The detention record indicated that I was arrested at the scene of the crime. However, the investigator cannot even prove that a crime has been committed. The case files offer no evidence. The notice of charges indicates that sufficient evidence has been amassed to prosecute me as a suspect in the case. As demonstrated by the text of the notice, however, no such evidence exists. The accusations against me are groundless.

I ask the court to take into account that I was arrested on the 27th at 23:40. Since that time, I was constantly surrounded by police, and only by police. I made clear from the outset that I required a lawyer. Yet a lawyer was provided only on the morning of the 28th. Police officer Nikonorov was in the same situation. There’s evidence of this in the record of the face-to-face interrogation, which, unfortunately, has not been provided.

I do not belong to any radical movements. I am a member of the Parnas party, which has been registered by the Ministry of Justice; we have representation in the legislature and executive. Our party is absolutely legal. My assessment by the district police officer is therefore incomprehensible. No one had any pre-emptive discussions with me, I have committed no irregularities, and the officer’s statement regarding several confrontations is a lie. Following this trial I will lodge a complaint with the St Petersburg police.

I’ve been involved in social activism for over a decade. Now, in cities all across Russia, hundreds of people are protesting to show me their support. People are collecting signatures, writing letters. It is imperative for me that they believe in my innocence. I cannot deceive them; it would be unacceptable for me to attempt to abscond or influence the course of the trial, because for me the support of these people is far more important. I will do everything in my power to prove my innocence.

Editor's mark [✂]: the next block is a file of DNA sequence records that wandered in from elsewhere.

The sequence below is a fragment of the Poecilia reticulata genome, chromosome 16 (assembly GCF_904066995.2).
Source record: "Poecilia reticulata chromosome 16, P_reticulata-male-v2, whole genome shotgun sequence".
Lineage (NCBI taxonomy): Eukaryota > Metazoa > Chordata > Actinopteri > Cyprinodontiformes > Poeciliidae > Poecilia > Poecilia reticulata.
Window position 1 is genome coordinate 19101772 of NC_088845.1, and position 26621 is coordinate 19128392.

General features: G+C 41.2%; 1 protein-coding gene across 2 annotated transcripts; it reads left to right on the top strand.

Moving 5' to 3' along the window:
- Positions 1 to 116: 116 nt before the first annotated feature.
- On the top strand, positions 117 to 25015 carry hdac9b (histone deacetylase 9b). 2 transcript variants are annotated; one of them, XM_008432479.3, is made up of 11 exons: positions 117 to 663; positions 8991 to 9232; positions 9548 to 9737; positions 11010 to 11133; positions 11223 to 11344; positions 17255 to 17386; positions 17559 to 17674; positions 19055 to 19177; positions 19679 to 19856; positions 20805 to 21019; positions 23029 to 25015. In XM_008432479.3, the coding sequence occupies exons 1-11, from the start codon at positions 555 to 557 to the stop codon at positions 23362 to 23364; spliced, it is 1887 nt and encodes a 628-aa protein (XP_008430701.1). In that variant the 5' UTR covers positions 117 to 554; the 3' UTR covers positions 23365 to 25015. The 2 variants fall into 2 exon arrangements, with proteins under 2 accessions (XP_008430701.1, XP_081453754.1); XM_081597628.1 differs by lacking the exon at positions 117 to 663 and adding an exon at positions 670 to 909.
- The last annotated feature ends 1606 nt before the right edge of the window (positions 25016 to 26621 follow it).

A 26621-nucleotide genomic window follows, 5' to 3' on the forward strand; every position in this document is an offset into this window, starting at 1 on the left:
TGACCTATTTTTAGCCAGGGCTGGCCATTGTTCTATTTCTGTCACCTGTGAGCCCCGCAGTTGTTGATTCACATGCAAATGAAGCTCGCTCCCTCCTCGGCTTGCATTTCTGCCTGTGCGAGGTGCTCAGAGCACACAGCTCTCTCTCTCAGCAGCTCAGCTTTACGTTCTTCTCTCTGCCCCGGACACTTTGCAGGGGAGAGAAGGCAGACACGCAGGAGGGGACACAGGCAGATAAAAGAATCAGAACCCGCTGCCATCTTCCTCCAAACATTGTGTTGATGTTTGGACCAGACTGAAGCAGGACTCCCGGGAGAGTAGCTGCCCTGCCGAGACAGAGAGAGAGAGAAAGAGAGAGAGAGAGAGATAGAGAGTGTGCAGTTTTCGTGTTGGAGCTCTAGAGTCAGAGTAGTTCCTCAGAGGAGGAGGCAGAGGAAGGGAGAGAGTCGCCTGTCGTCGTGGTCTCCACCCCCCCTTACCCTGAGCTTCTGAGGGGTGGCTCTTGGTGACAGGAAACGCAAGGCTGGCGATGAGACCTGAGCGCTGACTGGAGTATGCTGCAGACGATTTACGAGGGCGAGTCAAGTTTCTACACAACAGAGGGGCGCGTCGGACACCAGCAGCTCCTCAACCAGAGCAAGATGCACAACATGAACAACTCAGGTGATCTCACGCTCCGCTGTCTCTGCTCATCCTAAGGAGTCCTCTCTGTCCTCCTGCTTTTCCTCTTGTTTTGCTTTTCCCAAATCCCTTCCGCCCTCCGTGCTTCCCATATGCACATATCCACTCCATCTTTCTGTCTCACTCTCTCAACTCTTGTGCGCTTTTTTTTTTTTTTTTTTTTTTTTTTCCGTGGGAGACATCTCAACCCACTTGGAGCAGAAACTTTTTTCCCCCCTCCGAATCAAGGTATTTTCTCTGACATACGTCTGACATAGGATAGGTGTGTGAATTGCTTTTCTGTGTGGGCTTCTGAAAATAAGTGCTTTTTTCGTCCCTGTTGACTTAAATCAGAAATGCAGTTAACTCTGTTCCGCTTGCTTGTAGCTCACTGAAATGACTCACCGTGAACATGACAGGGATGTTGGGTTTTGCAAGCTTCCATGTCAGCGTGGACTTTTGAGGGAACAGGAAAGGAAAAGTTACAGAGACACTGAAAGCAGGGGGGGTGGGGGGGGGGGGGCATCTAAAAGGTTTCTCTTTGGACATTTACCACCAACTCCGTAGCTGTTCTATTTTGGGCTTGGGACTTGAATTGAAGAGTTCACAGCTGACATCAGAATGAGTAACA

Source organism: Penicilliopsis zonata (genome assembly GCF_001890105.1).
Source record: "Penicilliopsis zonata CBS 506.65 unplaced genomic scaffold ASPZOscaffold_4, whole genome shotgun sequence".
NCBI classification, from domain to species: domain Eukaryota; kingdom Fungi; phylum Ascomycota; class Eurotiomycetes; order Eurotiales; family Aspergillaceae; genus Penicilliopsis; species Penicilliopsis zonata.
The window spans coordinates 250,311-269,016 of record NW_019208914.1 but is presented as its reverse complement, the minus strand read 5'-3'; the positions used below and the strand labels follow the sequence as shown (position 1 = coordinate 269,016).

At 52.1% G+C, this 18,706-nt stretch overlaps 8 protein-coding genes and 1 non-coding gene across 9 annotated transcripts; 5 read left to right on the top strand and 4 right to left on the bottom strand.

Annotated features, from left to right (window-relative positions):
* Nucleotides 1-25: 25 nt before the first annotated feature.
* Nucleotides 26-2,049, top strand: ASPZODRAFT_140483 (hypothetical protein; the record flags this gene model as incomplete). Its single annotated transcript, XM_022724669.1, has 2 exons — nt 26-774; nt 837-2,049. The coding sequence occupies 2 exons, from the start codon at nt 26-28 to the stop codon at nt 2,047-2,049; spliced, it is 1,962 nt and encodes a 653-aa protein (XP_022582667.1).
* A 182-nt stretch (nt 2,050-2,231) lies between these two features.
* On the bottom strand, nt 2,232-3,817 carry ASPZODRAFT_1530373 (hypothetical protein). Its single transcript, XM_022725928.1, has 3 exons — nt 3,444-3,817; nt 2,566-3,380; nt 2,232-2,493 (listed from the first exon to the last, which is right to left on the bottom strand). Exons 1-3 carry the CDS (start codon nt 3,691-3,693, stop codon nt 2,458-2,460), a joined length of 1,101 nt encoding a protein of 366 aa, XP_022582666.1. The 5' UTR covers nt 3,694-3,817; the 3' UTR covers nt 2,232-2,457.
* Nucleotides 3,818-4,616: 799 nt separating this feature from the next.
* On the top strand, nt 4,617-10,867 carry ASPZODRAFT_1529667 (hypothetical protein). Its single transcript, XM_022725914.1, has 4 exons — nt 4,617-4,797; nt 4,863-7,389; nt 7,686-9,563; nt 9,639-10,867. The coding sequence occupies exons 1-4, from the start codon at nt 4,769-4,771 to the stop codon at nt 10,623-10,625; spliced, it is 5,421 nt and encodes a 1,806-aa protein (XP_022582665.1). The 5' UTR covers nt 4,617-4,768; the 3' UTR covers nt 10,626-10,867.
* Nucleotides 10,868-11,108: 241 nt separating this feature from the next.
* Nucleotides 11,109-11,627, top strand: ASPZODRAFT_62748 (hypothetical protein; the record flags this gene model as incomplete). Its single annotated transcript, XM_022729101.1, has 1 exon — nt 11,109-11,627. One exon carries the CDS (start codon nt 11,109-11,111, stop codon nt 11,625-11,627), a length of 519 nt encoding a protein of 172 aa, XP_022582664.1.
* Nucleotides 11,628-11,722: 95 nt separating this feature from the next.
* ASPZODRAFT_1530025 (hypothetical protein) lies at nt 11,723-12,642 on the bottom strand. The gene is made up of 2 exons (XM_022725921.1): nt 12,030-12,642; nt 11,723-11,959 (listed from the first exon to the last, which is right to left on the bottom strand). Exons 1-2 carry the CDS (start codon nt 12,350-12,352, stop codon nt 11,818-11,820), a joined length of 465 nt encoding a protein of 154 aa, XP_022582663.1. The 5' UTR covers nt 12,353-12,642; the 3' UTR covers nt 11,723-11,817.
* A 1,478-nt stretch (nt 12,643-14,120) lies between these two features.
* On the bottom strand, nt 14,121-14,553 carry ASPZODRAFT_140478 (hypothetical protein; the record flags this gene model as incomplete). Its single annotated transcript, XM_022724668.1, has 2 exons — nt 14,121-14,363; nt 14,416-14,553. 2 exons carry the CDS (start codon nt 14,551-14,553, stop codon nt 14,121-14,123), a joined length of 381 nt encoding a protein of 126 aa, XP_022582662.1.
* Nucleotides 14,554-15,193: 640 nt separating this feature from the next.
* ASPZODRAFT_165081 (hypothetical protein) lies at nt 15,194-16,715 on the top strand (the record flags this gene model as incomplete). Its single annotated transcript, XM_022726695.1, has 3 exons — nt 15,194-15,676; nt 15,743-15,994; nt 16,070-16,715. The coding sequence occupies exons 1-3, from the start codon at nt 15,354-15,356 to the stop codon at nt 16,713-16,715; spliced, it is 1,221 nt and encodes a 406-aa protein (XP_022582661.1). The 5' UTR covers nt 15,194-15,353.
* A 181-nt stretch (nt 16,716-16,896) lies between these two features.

There’s another important point to be made, ladies and gentlemen. This spring, Mr Volodin, one of our country’s highest-ranking domestic-policy officials, said that this year’s elections should be conducted fairly and openly. I’m a member of the federal leadership of Parnas. Prior to my detention, I was chief of the party’s Kostroma HQ. Can these elections inspire any confidence while an active electoral participant, the campaign head of the only opposition party in Kostroma, remains in custody on trumped-up charges? Will there be any confidence in the governor, and will the elections be legitimate?

My being in custody is not the only matter we’re dealing with now; we’re also dealing with the matter of the public’s confidence in the elections, and in the words we hear spoken on television. Ladies and gentlemen of the court, I am a normal, sociable person. I have a house, I have a job, I have a family, in my mother. I have a rented apartment in Kostroma. I have no previous convictions or criminal record. People invariably speak well of me at my workplace. I have no intention of absconding. My goal is to prove my innocence through legal channels.

I still insist that my external passport be added to my case file, thereby confirming my desire to remain here. But for some reason or other the investigator does not want to do so. At the same time, my personal effects, confiscated in large quantities in Petersburg and Kostroma, are currently under his care, as are my monetary assets.

Prominent people have stood bail for me. I do not want to let these people down, so I will not abscond.

I appeal to you to change your decision concerning my arrest and impose any alternative preventive punishment that does not involve arrest. I pledge to justify your trust.

Andrei Pivovarov